Laurel Falls is a short 3-mile out-and-back hike on a gently sloped, paved path. The trail is crowded at most times, including early morning and late afternoon. Luckily, there are other waterfall hikes in the park, including the strenuous 8-mile walk to Ramsey Cascades. Drivers of larger rigs might want to avoid it; the trailhead is located down fairly narrow gravel roads, and getting out of the trailhead parking area can be tricky, even in a Class B. You’ll also need to avoid Grotto and Rainbow Falls on the Roaring Fork Motor Nature Trail, which prohibits RVs. 

My favorite hike is Chimney Tops, which is a must-do if you’re in shape for it (or willing to take frequent breaks). Believe the signs that warn about the steep grade; when I reached the top of the 1.75-mile uphill, my legs burned and I was drenched in sweat. Note that the final quarter-mile section is currently closed due to erosion caused by a recent wildfire, but the view of the ridgeline from the current terminus is still spectacular.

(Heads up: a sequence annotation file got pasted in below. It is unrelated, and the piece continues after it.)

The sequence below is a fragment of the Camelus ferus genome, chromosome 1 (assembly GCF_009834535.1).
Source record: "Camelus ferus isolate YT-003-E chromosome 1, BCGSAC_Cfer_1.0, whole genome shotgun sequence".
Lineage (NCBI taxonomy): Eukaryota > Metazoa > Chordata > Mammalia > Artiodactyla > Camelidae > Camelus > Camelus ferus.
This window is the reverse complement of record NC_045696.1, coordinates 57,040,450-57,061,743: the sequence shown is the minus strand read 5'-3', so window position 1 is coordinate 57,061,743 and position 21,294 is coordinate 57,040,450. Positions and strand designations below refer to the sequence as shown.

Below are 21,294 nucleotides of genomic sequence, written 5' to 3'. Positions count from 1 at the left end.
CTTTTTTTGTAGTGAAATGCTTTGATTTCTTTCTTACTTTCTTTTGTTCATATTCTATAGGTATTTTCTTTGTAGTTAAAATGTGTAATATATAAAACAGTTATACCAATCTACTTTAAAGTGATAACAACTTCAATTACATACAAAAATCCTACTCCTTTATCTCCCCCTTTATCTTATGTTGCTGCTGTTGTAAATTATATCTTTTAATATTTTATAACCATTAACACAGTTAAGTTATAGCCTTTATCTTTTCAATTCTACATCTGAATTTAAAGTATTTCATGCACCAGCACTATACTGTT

The hike up to the Clingmans Dome observation tower is only a half-mile walk up a wide paved path, but it ascends straight up at a hefty grade. You can catch your breath on benches and boulders located along the trail, and the view from the top makes the effort worthwhile. Even if it’s a cloudy day, be patient. The wind will likely blow the clouds away long enough to snap a few photographs.

Finally, drive the Newfound Gap Road and take advantage of the photo pull offs. 

Getting There by RV